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These colors of the rainbow eucalyptus (Eucalyptus deglupta), may look like the stuff of unicorn dreams and of hypno-toad-induced euphoria, but they are created naturally as layers of this amazing bark peels away in strips at different times and different parts of the tree.

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While the newly exposed bark is bright green, as it ages this color turns to dark green, then a bluish/purplish (and when I say blue I am super serious!). Can you imagine walking through a grove of blue trees?!

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From there the colors change again to pink, orange-red, and finally a maroon-ish brown before the bark is ready to exfoliate itself once more.

Rainbow Eucalyptus Chris

The rainbow eucalyptus is the only species of eucalyptus native to the northern hemisphere, occuring naturally in Indonesia, Papua New Guinea, and the Philippines. However, it is widely grown as an ornamental tree in wet and humid places all over the world, and in the Philippines it is farmed for use as pulpwood to make paper. I know what you are thinking, “that’s gotta be the most awesome paper on the planet!” But eucalyptus trees in general are very fast-gowing and have an inner core with fibers that are pefect for making WHITE paper. Dissapointing, I know.

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Eucalyptus trees are thirsty! So thirsty, in fact, that they are often planted in malaria-prone areas of Africa to dry up the swamps, thus eliminating mosquito larva habitat. And beacuse they are so water-saturated, eucalyptus wood must be allowed to dry slowly, or it risks cracking and warping. In extreme climates differing from it’s native habitat, eucalyptus wood is also susceptible to expansion and cracking. But if properly dried and kept at the right humidity, eucalyptus is extremely durable and strong, and can be used in furniture, boatmaking, and didgeridoos! Yay!

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Your best bet for seeing these trees without buying a ticket to Indonesia or taking massive amounts of drugs and wandering through your local park is to go to the windswept and astoundingly green Hana coast of Maui, Hawaii. There you can see these 240 foot trees growing along the highway!

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In conclusion, even if it was as useless as Pauly Shore at a comedy convention, the rainbow eucalyptus would still be one of those amazing species that reminds us how much beauty there is in the world. It makes me so happy to know things like this exist, I hope it makes you happy too! rainbow eucalyptus 8

Thank you so much to Christopher Martin for allowing me to use some of his beautiful images! More of his work can be found here: christophermartinphotography.com

The New Butterfly

In the insect world butterflies definitely get all the good press, they are the charismatic microfauna, the tiny pandas, the gleaming ambassadors of our field. And for good reason, BUT there are other, less well-known species that are equally extravagant. Imagine, for a moment, a creature with colorful, butterfly-like wings AND a comically large snout, sound too good to be true?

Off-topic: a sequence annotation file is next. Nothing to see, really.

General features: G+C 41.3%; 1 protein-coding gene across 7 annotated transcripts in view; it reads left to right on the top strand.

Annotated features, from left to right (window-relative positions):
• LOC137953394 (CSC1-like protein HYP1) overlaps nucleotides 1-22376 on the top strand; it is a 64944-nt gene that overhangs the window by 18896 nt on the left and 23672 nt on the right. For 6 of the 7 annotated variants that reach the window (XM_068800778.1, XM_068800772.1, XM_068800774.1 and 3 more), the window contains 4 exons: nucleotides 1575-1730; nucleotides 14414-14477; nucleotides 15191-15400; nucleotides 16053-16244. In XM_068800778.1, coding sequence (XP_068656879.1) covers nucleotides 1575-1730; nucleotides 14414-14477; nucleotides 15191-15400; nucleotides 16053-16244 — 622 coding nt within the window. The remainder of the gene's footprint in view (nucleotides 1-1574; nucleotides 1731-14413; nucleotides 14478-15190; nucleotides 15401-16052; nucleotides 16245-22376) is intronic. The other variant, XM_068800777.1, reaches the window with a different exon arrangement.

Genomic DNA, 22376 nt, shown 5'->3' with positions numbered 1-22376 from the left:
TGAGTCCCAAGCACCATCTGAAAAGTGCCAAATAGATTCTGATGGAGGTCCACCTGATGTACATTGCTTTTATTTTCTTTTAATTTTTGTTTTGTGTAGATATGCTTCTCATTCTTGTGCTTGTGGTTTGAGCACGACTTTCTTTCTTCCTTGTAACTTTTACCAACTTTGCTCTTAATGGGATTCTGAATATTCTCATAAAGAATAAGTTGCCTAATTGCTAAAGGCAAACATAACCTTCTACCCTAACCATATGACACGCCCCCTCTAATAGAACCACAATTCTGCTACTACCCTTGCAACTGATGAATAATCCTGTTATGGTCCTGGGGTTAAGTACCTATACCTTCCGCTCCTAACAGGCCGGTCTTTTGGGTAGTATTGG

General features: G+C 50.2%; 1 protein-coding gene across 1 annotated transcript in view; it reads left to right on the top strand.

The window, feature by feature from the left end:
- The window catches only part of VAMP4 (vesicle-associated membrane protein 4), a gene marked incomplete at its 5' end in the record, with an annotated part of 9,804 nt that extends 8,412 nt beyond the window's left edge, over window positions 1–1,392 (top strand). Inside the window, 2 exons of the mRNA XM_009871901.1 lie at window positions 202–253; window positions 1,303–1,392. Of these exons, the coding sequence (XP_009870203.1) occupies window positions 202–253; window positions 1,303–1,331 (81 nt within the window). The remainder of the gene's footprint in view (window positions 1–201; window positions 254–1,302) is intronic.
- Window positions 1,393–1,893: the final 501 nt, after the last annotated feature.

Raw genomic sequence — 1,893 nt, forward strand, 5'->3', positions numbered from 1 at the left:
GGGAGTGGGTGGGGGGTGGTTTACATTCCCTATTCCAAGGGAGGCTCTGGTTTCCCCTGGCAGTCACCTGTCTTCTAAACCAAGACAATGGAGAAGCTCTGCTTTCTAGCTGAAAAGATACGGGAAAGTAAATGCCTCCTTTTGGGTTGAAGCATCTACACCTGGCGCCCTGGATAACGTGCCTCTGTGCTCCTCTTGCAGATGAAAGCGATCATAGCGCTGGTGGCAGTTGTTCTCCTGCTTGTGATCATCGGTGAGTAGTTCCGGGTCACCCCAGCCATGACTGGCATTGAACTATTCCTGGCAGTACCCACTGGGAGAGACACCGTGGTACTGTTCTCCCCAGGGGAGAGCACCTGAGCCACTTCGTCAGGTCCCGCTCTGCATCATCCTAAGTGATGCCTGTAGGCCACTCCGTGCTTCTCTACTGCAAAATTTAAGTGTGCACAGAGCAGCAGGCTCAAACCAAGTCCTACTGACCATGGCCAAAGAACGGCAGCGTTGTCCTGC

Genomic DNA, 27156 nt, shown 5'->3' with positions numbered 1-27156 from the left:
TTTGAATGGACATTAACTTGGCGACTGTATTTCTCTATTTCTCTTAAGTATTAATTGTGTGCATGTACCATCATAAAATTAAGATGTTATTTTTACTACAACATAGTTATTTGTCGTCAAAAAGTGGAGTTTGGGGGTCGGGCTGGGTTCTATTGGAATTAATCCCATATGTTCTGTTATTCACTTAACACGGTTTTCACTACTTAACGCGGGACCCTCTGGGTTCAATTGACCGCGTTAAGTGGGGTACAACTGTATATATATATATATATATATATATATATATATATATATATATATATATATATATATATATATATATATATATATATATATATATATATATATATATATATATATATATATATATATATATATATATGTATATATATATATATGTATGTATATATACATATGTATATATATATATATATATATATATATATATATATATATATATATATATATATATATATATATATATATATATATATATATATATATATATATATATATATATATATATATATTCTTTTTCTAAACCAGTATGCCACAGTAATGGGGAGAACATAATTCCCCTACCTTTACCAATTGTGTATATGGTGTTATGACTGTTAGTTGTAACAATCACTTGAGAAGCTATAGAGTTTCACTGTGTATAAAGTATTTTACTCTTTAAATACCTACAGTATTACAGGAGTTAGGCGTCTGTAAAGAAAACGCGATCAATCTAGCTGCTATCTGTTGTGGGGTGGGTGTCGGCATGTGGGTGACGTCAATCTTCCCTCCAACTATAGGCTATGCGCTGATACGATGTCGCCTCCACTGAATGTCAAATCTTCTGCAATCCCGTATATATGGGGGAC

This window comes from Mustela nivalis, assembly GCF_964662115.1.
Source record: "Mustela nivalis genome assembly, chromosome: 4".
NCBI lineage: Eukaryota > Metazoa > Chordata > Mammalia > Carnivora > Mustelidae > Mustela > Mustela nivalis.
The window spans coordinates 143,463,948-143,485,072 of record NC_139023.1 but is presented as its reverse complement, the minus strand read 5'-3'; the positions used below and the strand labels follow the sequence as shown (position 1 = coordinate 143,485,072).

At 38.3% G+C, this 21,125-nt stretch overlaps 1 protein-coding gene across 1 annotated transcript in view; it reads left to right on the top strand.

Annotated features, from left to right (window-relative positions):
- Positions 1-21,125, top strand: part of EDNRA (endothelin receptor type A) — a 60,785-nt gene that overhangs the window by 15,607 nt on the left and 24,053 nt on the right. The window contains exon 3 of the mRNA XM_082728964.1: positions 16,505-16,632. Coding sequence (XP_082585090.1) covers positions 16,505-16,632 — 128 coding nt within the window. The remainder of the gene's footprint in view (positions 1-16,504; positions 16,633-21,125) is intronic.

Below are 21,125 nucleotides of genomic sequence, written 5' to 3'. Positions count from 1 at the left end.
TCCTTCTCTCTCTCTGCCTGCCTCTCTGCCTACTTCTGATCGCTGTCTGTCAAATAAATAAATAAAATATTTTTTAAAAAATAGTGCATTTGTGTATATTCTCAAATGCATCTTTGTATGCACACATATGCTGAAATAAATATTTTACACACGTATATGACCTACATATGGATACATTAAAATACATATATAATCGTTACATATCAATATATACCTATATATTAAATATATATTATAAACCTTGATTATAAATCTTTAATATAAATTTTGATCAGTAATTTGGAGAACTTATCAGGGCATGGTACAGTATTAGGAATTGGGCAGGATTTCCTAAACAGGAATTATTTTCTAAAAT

BAM!

Pyrops pyrorhynchaCan you hear Gonzo weeping with envy?? I can! But to be fair I hear he’s really emotional. Nevertheless, Planthoppers from the family Fulgoridae are a fascinating group of insects. Like their cicada and aphid relatives, fulgorids have mouthparts that are designed for piercing plants and siphoning up the fluids, yum! But fulgorids are quite uniqe in having these ridiculously elongated heads, called “protuberances”, and some of them have wings that look like a neon jaguar…

Saiva gemmataThe protuberance is actually hollow inside, and it was once believed, most noteably by the 18th-century entomologist and scientific illustrator, Maria Sibylla Merian, that it could emit light at night, earning fulgorids the common name “lanternflies”. What a whimsical idea! Almost as whimsical as her lovely illustrations:

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Sadly, no evidence of this light-producing ability has ever been found, however Carl Linnaeus adopted the theory without question, giving several genera of fulgorids such lovely names as laternaria, phosphorea and candelaria. It’s easy to imagine those big snouts lit up like lanterns!

Fulgorid 1Pyrops viridirostrisAphaena submaculata consanguinea

In reality the protuberances probably serve as a survival mechanism used to confuse pretadors. With a head that looks like it could be an abdomen, predators literally do not know which end is up, likely attacking the wrong end and giving the fulgorid a better chance at escape. It is still somewhat of a mystery, however.

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Species belonging to the genus Fulgora have got to be the most bizarre looking of all, as their head processes are hugely enlarged, earning them the nickname “peanutheads”.

Fulgorid 4And some species of fulgorid have short noses, less silly, but still gorgeous! The variety and patterns of color in the world of entomology seems endless, especially in the tropics, where most fulgorid species are found.

Aphaena submaculata consanguinea

Many thanks to Victor Smith at the California Academy of Sciences for taking these amazing photographs!